In Personnel Board v. King, 456 So. 2d 80 (Ala.Civ.App.1984), this court addressed the application of its standard of review in cases where the Board has rejected a hearing officer's findings, holding that"`the Board may reject the [hearing officer's] findings, even though they are not clearly erroneous, if the other evidence provides sufficient support for the Board's decision. But it seems that the Board's supporting evidence, in cases where it rejects the [hearing officer's] findings, must be stronger than would be required in cases where the findings are accepted, since in the former cases the supporting evidence must be deemed substantial when measured against the [hearing officer's] contrary findings as well as the opposing evidence.'"
King, supra, at 82 (quoting NLRB v. Interboro Contractors, Inc., 388 F.2d 495, 499 (2d Cir.1967)) (emphasis added).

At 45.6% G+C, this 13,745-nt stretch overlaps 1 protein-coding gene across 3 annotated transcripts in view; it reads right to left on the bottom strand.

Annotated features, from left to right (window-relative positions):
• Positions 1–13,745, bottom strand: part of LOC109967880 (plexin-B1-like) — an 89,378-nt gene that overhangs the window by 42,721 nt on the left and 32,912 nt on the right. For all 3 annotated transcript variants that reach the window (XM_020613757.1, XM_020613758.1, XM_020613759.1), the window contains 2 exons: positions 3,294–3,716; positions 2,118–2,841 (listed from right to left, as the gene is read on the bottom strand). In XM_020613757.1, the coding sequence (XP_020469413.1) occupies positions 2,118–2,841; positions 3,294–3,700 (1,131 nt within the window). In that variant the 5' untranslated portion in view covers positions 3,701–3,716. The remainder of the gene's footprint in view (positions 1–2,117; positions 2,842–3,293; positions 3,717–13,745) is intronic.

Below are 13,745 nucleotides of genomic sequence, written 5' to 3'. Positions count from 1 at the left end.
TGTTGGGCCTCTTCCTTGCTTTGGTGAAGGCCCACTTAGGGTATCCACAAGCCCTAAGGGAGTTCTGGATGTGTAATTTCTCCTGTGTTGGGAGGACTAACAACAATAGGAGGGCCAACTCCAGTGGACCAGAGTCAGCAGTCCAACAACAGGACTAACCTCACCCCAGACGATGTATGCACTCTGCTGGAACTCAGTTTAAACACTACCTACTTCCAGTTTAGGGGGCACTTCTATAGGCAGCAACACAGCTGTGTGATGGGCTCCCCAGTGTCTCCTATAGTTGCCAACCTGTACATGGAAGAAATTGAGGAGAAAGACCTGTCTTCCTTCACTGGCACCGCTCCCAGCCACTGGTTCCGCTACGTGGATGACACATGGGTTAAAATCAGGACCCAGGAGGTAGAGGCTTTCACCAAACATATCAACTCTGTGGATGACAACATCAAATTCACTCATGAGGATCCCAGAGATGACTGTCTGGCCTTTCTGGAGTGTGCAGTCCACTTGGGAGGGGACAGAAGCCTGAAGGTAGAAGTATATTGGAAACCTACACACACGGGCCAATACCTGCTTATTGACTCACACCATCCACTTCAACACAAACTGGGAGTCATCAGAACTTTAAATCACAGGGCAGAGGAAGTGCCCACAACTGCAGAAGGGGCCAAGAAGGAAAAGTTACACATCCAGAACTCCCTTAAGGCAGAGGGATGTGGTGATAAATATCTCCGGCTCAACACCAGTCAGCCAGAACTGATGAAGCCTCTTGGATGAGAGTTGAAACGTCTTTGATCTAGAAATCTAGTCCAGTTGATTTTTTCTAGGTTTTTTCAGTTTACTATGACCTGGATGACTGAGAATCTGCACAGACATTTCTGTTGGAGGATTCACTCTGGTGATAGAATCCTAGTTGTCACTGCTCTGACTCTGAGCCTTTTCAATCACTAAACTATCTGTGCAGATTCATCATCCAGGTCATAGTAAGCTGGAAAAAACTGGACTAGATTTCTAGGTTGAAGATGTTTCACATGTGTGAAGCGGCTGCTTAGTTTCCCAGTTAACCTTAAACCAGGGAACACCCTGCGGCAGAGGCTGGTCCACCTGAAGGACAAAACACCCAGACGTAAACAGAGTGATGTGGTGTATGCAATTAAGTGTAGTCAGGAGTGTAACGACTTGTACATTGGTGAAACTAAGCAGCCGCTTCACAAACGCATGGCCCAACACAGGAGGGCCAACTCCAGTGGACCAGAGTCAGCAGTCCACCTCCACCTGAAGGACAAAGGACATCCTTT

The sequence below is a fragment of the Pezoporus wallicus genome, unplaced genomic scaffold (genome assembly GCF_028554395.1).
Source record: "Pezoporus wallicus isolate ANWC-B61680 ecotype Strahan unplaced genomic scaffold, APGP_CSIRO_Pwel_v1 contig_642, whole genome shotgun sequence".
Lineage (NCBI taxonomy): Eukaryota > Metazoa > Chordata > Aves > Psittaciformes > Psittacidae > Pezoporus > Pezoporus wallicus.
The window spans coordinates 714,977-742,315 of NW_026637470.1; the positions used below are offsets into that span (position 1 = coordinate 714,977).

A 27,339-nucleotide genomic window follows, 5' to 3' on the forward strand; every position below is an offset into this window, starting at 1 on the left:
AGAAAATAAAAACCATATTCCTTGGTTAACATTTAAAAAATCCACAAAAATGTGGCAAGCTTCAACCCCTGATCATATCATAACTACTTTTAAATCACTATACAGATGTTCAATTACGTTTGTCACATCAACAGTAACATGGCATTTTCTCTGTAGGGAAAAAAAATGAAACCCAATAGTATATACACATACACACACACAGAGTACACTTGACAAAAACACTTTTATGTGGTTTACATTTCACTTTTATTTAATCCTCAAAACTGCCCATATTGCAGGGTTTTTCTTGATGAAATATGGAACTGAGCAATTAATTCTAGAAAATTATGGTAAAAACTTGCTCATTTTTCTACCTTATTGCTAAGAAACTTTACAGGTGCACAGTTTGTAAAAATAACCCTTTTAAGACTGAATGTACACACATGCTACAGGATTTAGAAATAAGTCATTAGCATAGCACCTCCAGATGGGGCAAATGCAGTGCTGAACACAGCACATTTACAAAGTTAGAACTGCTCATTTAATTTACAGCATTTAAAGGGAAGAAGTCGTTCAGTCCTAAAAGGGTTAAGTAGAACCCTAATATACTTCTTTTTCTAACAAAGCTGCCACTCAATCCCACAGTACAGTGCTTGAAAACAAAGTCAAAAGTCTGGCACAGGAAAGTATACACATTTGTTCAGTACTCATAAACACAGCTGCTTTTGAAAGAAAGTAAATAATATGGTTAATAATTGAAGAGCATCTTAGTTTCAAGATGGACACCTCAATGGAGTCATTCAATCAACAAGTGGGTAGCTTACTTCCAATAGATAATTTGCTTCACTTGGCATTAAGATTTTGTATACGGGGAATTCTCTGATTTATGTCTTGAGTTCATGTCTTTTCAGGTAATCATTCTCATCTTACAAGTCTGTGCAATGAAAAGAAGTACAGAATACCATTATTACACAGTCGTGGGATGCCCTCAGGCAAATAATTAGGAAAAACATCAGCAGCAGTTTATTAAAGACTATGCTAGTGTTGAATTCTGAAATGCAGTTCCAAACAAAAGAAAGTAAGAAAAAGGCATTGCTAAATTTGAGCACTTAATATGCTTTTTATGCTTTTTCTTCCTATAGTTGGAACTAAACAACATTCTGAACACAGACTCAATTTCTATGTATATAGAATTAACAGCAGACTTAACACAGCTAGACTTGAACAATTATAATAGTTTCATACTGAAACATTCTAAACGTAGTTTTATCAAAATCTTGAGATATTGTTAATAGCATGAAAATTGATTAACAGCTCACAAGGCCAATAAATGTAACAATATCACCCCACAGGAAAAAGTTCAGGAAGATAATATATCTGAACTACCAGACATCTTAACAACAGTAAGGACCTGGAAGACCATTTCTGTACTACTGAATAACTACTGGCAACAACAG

Because most of the central facts in this case were vigorously disputed, this case turns upon the question of credibility. The hearing officer received testimony from eleven witnesses, including the diametrically opposed testimony of the only two witnesses who provided direct evidence regarding the alleged sexual advance: the alleged victim and Mays. The alleged victim, an employee of the State Highway Department, claimed Mays made an unwanted sexual advance upon him on the night of January 17, 1991, while the alleged victim was working at a state welcome center. The alleged victim testified that Mays, who was employed by the Bureau at the welcome center, but was off duty on the night in question, visited him at work on January 17 and made the unwanted sexual advance after massaging the alleged victim's shoulders and chest for approximately fifteen to twenty-five minutes. The alleged victim testified that, up until the point of the alleged sexual advance, he believed *197 Mays was "just being a friend." Testimony indicated that Mays and the alleged victim had been casual friends for approximately six months.